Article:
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Early Childhood

Head Start Grants, Private Commitments to Boost Early-Childhood Programs

By Christina A. Samuels — December 10, 2014 2 min read
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The U.S. Department of Health and Human Services on Wednesday announced the 234 preliminary recipients of $500 million in federal grants intended to link child-care providers to Early Head Start programs, at a day-long White House event focused on early-childhood education.

As part of the first White House Summit on Early Education, President Barack Obama also lent his support to an coalition of public and private organizations that jointly made more than $330 million in commitments to early learning, through a new initiative called Invest in US.

“Early education is one of the best investments we can make,” the president said, offering a familiar argument from supporters of early-childhood programs, and noting that many states and cities have gone on to make that investment on their own. Still, “fewer than 3 in 10 4-year-olds are enrolled in a high-quality preschool,” he said. (According to the National Institute for Early Education Research, 28 percent of 4-year-olds were enrolled in state-funded preschool as of 2013. That figure has been about the same for the last four years.)

In contrast to the $250 million Preschool Development Grants also announced on Wednesday, the Early Head Start-Child Care Partnership grants are aimed at improving the quality of programs that serve infants and young children. To win the grant, the child-care centers or family providers agree to follow the same federal rules as Early Head Start centers. In some cases, such as child-to-teacher ratios, the federal policies are more stringent than what some states require.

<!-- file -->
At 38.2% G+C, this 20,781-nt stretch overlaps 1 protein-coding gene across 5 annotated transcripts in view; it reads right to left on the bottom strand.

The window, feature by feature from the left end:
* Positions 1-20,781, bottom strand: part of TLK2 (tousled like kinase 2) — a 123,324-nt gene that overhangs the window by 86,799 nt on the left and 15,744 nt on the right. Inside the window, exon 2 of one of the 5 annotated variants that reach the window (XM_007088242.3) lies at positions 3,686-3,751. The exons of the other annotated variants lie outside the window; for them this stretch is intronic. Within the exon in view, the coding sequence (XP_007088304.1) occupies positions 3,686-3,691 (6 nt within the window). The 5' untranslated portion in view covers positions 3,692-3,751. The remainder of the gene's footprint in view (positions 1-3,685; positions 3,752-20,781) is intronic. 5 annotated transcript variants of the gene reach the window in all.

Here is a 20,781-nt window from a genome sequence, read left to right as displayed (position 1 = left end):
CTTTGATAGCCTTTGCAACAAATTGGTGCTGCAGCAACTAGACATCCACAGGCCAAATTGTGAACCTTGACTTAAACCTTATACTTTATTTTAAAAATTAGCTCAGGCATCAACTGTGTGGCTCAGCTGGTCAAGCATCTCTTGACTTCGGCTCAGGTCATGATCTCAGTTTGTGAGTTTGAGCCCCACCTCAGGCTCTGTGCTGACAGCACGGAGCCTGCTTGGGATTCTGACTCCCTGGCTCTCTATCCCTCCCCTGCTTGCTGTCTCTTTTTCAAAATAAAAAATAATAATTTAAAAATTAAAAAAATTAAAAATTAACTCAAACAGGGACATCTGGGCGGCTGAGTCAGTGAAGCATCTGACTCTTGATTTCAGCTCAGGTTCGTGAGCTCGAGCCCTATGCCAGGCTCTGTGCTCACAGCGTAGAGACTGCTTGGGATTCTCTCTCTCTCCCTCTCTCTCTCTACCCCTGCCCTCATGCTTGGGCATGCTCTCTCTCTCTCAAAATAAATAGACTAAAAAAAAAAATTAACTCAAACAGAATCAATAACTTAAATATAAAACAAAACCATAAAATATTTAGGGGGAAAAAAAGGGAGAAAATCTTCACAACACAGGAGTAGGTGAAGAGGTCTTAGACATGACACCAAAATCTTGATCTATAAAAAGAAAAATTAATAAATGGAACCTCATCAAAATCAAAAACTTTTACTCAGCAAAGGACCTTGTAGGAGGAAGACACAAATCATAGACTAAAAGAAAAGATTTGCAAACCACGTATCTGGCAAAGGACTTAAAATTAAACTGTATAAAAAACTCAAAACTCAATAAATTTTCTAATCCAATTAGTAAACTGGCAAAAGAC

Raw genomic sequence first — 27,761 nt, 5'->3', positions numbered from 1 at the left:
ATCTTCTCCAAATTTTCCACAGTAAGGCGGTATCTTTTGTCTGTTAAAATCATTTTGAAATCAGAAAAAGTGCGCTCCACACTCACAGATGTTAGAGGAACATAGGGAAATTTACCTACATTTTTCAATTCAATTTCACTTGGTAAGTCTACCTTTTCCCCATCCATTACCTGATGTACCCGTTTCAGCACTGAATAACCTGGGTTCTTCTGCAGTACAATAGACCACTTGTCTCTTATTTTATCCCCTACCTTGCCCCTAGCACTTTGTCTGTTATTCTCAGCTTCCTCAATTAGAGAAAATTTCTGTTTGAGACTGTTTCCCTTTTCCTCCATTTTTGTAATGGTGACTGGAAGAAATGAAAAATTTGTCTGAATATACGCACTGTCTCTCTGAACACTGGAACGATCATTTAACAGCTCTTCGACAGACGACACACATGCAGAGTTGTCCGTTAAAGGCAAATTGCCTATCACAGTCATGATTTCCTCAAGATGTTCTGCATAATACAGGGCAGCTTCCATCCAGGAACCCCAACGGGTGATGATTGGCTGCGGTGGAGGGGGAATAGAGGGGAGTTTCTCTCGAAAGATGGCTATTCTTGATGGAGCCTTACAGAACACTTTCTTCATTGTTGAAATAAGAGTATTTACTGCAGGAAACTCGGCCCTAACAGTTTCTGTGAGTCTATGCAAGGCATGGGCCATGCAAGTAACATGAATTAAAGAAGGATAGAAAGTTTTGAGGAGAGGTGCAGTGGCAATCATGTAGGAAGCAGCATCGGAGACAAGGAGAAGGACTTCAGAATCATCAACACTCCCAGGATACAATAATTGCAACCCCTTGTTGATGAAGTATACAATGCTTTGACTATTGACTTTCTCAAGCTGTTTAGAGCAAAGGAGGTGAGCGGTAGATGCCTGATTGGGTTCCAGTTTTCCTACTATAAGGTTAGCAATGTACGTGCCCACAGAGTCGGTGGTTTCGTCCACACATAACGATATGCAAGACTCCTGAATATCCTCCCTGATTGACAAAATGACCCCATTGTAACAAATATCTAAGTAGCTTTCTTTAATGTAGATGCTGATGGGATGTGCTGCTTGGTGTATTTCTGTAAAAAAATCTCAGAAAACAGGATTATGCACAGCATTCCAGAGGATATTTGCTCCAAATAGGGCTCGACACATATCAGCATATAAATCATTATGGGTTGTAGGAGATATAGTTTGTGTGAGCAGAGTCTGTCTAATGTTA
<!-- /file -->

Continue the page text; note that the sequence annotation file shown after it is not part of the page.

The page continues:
In addition to the partnerships, the money could also be used by current Early Head Start programs to expand the services that they already offer, without a private partner. But grantees got extra points for proposing a partnership.

The grants are being called preliminary because HHS is still in the process of negotiating with providers. The entire $500 million is expected to be awarded by March.

On the private philanthropy side, the Invest in US coalition unveiled close to $341 million in commitments, including direct funds and in-kind donations. Examples include $15 million from the Buffett Early Childhood Fund, which will be used to expand preschool in Omaha, which includes some of Nebraska’s highest concentrations of children in poverty. The Disney Company plans to donate $55 million in computer applications and books to organizations that promote early literacy. United Parcel Service plans to commit $5 million to support grade-level reading initiatives in 100 communities

“Investing in our kids is not just a job for the federal government,” Obama said, praising the private efforts. “I’m calling on all Americans across the country to work on their own commitments to children.”

President Barack Obama hugs Alajah Lane, 9, of Washington, after she introduced him at the White House on Wednesday. Obama spoke about early-childhood education.—Jacquelyn Martin/AP

A version of this news article first appeared in the Early Years blog.